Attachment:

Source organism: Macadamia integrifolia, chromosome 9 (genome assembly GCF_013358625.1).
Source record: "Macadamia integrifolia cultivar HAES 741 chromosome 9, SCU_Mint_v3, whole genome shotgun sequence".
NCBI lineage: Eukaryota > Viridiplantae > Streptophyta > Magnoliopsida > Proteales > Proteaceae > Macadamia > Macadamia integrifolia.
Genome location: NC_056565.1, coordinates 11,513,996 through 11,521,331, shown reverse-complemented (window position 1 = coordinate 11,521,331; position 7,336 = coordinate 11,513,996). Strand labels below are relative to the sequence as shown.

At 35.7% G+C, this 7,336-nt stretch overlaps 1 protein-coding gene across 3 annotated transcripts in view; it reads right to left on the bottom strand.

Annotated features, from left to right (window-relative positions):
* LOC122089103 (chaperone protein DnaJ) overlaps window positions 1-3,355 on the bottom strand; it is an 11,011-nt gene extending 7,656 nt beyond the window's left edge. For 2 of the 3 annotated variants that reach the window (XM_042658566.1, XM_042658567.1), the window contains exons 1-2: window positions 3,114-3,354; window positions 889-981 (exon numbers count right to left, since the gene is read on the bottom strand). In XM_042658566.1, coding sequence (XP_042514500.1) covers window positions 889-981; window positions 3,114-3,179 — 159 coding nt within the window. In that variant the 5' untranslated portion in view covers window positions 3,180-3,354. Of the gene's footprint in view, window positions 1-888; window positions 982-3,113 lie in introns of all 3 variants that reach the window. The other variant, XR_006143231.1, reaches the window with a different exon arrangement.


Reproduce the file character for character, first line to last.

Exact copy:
Source organism: Macadamia integrifolia, chromosome 9 (genome assembly GCF_013358625.1).
Source record: "Macadamia integrifolia cultivar HAES 741 chromosome 9, SCU_Mint_v3, whole genome shotgun sequence".
NCBI lineage: Eukaryota > Viridiplantae > Streptophyta > Magnoliopsida > Proteales > Proteaceae > Macadamia > Macadamia integrifolia.
Genome location: NC_056565.1, coordinates 11,513,996 through 11,521,331, shown reverse-complemented (window position 1 = coordinate 11,521,331; position 7,336 = coordinate 11,513,996). Strand labels below are relative to the sequence as shown.

At 35.7% G+C, this 7,336-nt stretch overlaps 1 protein-coding gene across 3 annotated transcripts in view; it reads right to left on the bottom strand.

Annotated features, from left to right (window-relative positions):
* LOC122089103 (chaperone protein DnaJ) overlaps window positions 1-3,355 on the bottom strand; it is an 11,011-nt gene extending 7,656 nt beyond the window's left edge. For 2 of the 3 annotated variants that reach the window (XM_042658566.1, XM_042658567.1), the window contains exons 1-2: window positions 3,114-3,354; window positions 889-981 (exon numbers count right to left, since the gene is read on the bottom strand). In XM_042658566.1, coding sequence (XP_042514500.1) covers window positions 889-981; window positions 3,114-3,179 — 159 coding nt within the window. In that variant the 5' untranslated portion in view covers window positions 3,180-3,354. Of the gene's footprint in view, window positions 1-888; window positions 982-3,113 lie in introns of all 3 variants that reach the window. The other variant, XR_006143231.1, reaches the window with a different exon arrangement.